Gertrud Grunow (1870-1944) based her teaching at the Bauhaus upon Itten’s lead. Her teaching is less well known than Itten’s and differs from it in some respect, being less theoretical and more therapeutic. The text published under her name (posthumously) is adapted from her manuscript and is not a true transcript, which makes it hard to assess what she actually taught at the Bauhaus. She believed that colour and human “psychophysicality” were spiritually connected and that bodily movement was associated with colour. This falls into the area of ideas of synaesthesia.

5_7_from St Annen-Museum

[Image: Gunta Stölzl: 5 Chöre (1928), jacquard weave; cotton, wool, rayon silk; 229 x 143 cm. Collection of the St Annen-Museum, Lübeck]

Kathleen James-Chakraborty notes that – unusually for an art school and in an era when nude sunbathing and naturism were widely practiced – there was a near complete absence of nude bodies in the art and photographs of the Bauhaus. (A confluence of asexual Mazdaznan spirituality and an emphasis on abstraction and design, possibly. One could also note the marked absence of eroticism of the Bauhaus art.) She goes on to discuss the way Bauhauslerinen dressed and paradox that none of them went into the fashion industry. Most of the fabrics produced by the Bauhaus were intended for furnishing rather than clothing.

Other essays discuss the Loheland dance group, political beliefs of Bauhaus staff, Klee’s images of dancers (including Greta Palucca and Karla Grosch), Bauhäuslerinen in the wall-painting department, androgynous personages in Schlemmer’s paintings, photographs with androgynous subjects, photographic double portraits and the socialism in the photographs of Irena Blühová, The work of Bauhaus administrator Ise Gropius, wife of the director, is examined. Her extensive daily chronicle of the Bauhaus 1924-8 seems to be a valuable and comprehensive source. Surprisingly, it has remained unpublished. It should be published as resource for researchers.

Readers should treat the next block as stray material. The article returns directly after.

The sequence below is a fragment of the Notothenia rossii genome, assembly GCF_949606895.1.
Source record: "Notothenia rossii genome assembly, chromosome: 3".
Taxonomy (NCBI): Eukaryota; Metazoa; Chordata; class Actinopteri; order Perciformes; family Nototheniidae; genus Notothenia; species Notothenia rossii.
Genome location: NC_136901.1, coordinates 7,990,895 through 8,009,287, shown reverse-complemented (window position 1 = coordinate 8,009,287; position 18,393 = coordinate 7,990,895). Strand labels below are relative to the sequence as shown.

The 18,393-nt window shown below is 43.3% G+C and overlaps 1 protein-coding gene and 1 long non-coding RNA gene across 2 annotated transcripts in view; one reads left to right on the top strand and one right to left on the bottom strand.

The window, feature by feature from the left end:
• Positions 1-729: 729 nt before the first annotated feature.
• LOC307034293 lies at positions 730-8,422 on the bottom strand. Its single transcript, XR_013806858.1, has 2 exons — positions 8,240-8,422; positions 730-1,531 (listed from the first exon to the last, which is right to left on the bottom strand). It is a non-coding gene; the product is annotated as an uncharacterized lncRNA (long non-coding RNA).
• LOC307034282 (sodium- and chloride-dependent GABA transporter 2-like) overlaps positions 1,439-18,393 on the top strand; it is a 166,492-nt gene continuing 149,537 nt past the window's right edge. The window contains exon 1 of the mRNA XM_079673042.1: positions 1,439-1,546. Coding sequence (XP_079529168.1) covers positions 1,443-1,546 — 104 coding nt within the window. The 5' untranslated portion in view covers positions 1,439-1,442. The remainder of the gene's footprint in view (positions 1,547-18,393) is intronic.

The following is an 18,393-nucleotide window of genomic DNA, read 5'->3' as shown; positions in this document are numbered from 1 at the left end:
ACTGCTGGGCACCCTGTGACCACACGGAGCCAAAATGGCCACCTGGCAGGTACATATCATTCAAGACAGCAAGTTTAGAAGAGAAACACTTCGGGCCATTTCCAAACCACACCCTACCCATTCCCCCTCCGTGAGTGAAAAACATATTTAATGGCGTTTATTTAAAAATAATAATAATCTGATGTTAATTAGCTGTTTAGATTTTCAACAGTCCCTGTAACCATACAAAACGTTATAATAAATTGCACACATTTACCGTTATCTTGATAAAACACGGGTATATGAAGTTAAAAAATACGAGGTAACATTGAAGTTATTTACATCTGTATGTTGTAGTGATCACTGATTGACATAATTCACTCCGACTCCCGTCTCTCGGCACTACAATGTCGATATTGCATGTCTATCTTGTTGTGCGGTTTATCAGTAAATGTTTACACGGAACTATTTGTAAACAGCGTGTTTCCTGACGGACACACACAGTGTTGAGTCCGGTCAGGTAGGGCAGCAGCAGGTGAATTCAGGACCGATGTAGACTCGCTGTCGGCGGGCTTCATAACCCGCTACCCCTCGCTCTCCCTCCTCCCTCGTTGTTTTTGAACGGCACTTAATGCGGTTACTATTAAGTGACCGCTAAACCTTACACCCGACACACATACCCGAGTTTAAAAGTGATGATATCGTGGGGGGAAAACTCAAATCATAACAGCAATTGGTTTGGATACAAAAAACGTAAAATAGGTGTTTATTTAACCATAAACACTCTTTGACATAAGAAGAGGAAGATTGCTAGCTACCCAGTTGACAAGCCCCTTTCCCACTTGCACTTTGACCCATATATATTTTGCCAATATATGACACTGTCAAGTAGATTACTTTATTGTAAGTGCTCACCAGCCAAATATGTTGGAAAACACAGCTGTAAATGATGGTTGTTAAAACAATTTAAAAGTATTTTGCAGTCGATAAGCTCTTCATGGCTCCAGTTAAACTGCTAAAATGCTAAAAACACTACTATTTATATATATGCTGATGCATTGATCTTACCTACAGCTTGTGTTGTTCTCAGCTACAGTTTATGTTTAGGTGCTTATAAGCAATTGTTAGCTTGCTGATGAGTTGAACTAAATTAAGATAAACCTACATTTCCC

Although Bauhaus Bodies could be classified under the rubric “Gender Studies”, that should not put off fans of the Bauhaus and art-history scholars. The book is a serious advance in studies of the Bauhaus, European/German Modernism and Weimar Republic culture. It is a compliment to the intelligence and light on the political grandstanding that often disfigures otherwise useful research in the area we describe as Gender Studies. This is a model approach: measured, informative, analytical.

 

Elizabeth Otto, Patrick Rössler, Bauhaus Women: A Global Persepctive, Herbert Press (distr. Bloomsbury), March 2019, hardback, 192pp, fully illus., £30/$40, ISBN 978 1 912217 96 0

Elizabeth Otto, Patrick Rössler (eds.), Bauhaus Bodies: Gender, Sexuality, and Body Culture in Modernism’s Legendary Art School, Bloomsbury Visual Arts, March 2019, paperback, 392pp, 12 col./110 mono illus., £23.99, ISBN 978 1 5013 4478 7

© Alexander Adams 2019

To view my art and books visit www.alexanderadams.art

Utopia & Collapse: Metsamor

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[Image: Observation deck at the pond © Katharina Roters]